IntNSA is excited to announce a collaborative webinar with our international parners, ISSUP and ICUDDR:
Substance Use Disorders (SUD) and Type 2 Diabetes: Integration of Evidence-Based Diabetes Care to Promote Quality Health Outcomes
Date & Time:
Wednesday, November 14, 9am Eastern Time (2pm UK Time)
Diabetes is a horrible disease, clinicians and the society at large can do much, much more to help halt or delay this preventable chronic disease in clients with a substantial risk of developing it.
- Define diabetes (DM) and substance use disorders (SUD) and associated complications;
- Identify the associated risks of developing Type 2 Diabetes Mellitus (T2DM) in substance-using populations;
- Illustrate the global epidemiological trends of SUD and DM; and
- Apply health promotion and disease prevention framework in culturally diverse, substance using populations.
- Oluremi Adejumo, DNP, MS, RN, BSN, FIAAN, CGNC (IntNSA member)
- Institution: University of Maryland, School of Nursing, Baltimore
- Department: Organization Systems and Adult Health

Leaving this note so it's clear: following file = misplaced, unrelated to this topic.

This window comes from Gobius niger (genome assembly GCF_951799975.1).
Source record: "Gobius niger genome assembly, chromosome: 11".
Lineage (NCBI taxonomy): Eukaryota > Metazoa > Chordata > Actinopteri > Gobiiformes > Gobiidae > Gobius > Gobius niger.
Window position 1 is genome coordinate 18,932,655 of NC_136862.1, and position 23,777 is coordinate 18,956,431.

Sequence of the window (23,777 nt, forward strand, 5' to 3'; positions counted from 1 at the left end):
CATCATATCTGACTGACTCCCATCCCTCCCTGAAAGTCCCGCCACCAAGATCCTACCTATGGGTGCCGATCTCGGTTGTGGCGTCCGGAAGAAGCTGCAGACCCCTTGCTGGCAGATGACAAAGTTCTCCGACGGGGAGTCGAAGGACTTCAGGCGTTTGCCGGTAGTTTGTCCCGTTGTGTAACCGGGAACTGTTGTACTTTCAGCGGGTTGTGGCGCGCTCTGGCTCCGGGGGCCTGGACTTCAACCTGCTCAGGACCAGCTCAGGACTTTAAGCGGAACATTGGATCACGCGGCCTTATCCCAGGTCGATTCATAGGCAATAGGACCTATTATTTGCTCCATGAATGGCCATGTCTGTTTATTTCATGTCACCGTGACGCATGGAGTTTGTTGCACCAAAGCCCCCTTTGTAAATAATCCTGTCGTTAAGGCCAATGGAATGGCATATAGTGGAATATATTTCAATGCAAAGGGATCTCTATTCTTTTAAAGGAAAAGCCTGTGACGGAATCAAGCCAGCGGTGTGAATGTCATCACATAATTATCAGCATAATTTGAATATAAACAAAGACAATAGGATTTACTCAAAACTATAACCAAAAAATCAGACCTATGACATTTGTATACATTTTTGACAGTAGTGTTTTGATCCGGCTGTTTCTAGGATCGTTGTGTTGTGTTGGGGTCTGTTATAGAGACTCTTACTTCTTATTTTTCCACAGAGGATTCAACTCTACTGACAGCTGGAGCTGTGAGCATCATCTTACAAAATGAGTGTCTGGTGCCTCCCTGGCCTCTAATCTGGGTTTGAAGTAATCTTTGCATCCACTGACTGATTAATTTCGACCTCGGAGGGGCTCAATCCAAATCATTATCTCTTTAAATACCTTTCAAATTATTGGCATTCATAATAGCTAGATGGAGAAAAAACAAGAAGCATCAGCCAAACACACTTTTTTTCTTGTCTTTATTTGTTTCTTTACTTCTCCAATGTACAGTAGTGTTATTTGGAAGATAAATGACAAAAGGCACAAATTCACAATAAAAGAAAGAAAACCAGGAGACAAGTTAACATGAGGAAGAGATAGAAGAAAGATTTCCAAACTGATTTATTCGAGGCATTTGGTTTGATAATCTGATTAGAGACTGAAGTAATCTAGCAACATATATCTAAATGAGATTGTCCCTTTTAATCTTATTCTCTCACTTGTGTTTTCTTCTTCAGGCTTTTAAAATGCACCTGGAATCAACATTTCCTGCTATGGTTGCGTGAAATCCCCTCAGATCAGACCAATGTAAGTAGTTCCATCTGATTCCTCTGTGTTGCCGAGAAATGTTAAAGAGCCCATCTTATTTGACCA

Dr. Oluremi Adejumo is an Assistant Professor at the University of Maryland School of Nursing. She is a Fellow of the International Academy of Addictions Nursing and an International Council of Nurses (ICN) Certified Global Nurse Consultant. Her primary goal is to help strengthen the nursing capacity in the U.S. and abroad – prioritizing prevention, particularly in Nigeria and other African nations. As a transformational leader, she has facilitated many community-based programs’ development, even in a complex adaptive system, to promote high performance. Her expertise lies in the translation of evidence-based research into practice. To share her knowledge, she mentors other nurses to be more effective and efficient in their practice delivery as they perform patient-centered care. As a proactive leader, her aim to empower other nurses is evidenced in her engagements in nursing activities that foster professional growth. When Dr. Adejumo recognized the threat being posed by substance misuse to the citizens of Nigeria, within a short duration of her membership and engagements with the International Nurses Society on Addictions (IntNSA), she facilitated the establishment of the first chapter in Africa – IntNSA-Nigeria, as she works collaboratively with her nursing colleagues and healthcare professionals from other disciplines.